Open Access

A role of 18F-fluorodeoxyglucose positron emission/computed tomography in a strategy for abdominal wall metastasis of colorectal mucinous adenocarcinoma developed after laparoscopic surgery

  • Kimihiko Funahashi1Email author,
  • Mitsunori Ushigome1 and
  • Hironori Kaneko1
World Journal of Surgical Oncology20119:28

https://doi.org/10.1186/1477-7819-9-28

Received: 3 October 2010

Accepted: 28 February 2011

Published: 28 February 2011

Abstract

Metastasis to the abdominal wall including port sites after laparoscopic surgery for colorectal cancer is rare. Resection of metastatic lesions may lead to greater survival benefit if the abdominal wall metastasis is the only manifestation of recurrent disease. A 57-year-old man, who underwent laparoscopic surgery for advanced mucinous adenocarcinoma of the cecum 6 years prior, developed a nodule in the surgical wound at the lower right abdomen. Although tumor markers were within normal limits, the metastasis to the abdominal wall and abdominal cavity from the previous cecal cancer was suspected. An abdominal computed tomography scan did not provide detective evidence of metastasis. 18F-fluorodeoxyglucose positron emission/computed tomography (18F-FDG PET/CT) was therefore performed, which demonstrated increased 18F-fluorodeoxyglucose uptake (maximum standardized uptake value: 3.1) in the small abdominal wall nodule alone. Histopathological examination of the resected nodule confirmed the diagnosis of metastatic mucinous adenocarcinoma. Prognosis of intestinal mucinous adenocarcinoma is reported to be poorer than that of non-mucinous adenocarcinoma. In conclusion, this case suggests an important role of 18F-FDG PET/CT in early diagnosis and decision-making regarding therapy for recurrent disease in cases where a firm diagnosis of recurrent colorectal cancer is difficult to make.

Background

Metastasis to the abdominal wall including port sites after laparoscopic surgery for colorectal carcinoma (CRC) is rare. Recently the rate was reported as 1.3% in a randomized clinical trial by the Colon Cancer Laparoscopic or Open Resection Study Group [1] and 2.4% in the CLASSIC trial [2]. Although the prognosis is not clearly defined in the literature, resection of metastatic lesions may lead to greater survival benefit if the abdominal wall metastasis is the only manifestation of recurrent disease. However, it can be difficult to diagnose a lesion in the abdominal wall as recurrence of disease on the basis of clinical characteristics alone. Approximately between 5% to 15% of CRCs are mucinous adenocarcinomas [37]. Patients with colorectal mucinous adenocarcinoma are reported to have a poorer prognosis compared to patients with non-mucinous adenocarcinoma because the greater frequency of lymph node involvement and peritoneal dissemination seen with mucinous adenocarcinoma [710]. Therefore, Patients with mucinous adenocarcinoma should be followed carefully after surgery, and receive rapid diagnosis and treatment if recurrence is suspected. We report a case in which 18F-fluorodeoxyglucose positron emission/computed tomography (18F-FDG PET/CT) was very useful for early diagnosis and planning a theraupetic strategy for a case of mucinous adenocarcinoma metastasis at a laparoscopic port site.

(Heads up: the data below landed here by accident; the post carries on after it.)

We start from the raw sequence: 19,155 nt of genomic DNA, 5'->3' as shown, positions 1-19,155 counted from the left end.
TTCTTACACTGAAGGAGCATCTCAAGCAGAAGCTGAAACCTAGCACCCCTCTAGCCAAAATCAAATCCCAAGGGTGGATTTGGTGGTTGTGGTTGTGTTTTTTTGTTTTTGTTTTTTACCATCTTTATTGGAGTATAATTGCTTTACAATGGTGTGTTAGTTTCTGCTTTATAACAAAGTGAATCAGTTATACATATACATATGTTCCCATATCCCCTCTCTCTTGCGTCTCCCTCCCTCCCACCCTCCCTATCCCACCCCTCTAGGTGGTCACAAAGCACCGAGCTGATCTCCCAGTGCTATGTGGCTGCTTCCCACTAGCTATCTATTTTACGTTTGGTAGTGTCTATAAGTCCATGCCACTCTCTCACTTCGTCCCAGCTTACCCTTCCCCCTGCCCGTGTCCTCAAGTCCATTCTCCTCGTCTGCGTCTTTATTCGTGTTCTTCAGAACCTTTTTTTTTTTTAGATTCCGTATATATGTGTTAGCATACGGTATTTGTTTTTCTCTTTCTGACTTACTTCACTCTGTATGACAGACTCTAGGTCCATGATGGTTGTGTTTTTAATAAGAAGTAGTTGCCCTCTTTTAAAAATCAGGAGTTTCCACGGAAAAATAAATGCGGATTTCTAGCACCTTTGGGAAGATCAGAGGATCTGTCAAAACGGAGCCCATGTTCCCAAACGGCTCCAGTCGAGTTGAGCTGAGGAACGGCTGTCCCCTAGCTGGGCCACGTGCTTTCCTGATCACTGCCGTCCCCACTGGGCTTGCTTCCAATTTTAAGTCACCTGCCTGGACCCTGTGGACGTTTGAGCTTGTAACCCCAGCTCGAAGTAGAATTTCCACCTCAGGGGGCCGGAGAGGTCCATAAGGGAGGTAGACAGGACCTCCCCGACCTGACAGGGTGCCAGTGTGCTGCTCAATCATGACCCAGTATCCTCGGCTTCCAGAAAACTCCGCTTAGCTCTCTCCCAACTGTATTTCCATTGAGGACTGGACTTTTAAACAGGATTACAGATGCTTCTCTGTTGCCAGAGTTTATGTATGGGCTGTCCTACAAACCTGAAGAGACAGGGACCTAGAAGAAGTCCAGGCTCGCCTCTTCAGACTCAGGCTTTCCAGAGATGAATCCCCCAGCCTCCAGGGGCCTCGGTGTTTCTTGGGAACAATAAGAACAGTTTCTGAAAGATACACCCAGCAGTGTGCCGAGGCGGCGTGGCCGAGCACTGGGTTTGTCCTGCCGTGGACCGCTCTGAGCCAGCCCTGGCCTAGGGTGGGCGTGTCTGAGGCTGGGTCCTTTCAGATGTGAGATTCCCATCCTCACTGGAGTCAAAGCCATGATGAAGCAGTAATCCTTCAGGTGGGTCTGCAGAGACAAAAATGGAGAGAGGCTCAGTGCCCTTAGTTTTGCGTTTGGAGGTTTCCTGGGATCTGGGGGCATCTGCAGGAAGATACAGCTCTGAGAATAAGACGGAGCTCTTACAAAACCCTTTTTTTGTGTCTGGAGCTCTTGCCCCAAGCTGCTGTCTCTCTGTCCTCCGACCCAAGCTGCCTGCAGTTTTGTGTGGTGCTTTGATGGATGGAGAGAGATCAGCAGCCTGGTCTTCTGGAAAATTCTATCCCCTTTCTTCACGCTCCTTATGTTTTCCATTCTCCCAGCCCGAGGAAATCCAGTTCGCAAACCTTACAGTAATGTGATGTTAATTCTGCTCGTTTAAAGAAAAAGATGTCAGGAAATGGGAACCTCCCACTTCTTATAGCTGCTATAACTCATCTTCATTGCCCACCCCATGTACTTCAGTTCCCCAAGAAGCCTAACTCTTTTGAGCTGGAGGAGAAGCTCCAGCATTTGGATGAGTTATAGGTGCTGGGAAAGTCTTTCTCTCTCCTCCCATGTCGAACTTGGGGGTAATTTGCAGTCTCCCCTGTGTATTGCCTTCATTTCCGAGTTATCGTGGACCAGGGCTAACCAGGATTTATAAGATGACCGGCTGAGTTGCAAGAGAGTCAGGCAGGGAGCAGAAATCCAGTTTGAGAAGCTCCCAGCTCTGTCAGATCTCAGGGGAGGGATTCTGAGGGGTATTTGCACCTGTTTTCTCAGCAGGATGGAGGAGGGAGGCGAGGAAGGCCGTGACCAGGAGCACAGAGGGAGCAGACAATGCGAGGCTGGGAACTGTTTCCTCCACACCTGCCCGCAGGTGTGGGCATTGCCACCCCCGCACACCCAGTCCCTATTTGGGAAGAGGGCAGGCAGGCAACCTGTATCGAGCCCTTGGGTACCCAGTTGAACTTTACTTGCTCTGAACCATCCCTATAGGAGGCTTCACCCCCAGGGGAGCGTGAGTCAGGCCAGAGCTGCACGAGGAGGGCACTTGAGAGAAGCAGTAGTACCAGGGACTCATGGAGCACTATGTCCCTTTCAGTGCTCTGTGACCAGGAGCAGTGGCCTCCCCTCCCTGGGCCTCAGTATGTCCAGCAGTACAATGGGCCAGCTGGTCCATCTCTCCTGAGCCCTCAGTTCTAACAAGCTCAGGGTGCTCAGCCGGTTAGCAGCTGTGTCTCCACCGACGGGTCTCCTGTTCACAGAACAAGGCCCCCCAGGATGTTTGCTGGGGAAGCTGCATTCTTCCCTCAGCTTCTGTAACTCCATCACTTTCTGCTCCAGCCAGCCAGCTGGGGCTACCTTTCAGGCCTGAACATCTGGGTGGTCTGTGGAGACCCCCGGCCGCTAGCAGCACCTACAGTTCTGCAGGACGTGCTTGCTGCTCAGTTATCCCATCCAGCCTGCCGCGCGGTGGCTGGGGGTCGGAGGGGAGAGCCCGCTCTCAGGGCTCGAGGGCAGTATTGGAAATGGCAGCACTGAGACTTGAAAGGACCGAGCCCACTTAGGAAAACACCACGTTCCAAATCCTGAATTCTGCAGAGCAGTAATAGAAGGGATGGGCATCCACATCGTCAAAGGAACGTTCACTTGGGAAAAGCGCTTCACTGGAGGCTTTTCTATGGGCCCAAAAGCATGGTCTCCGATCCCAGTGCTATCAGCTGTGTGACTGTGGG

Case presentation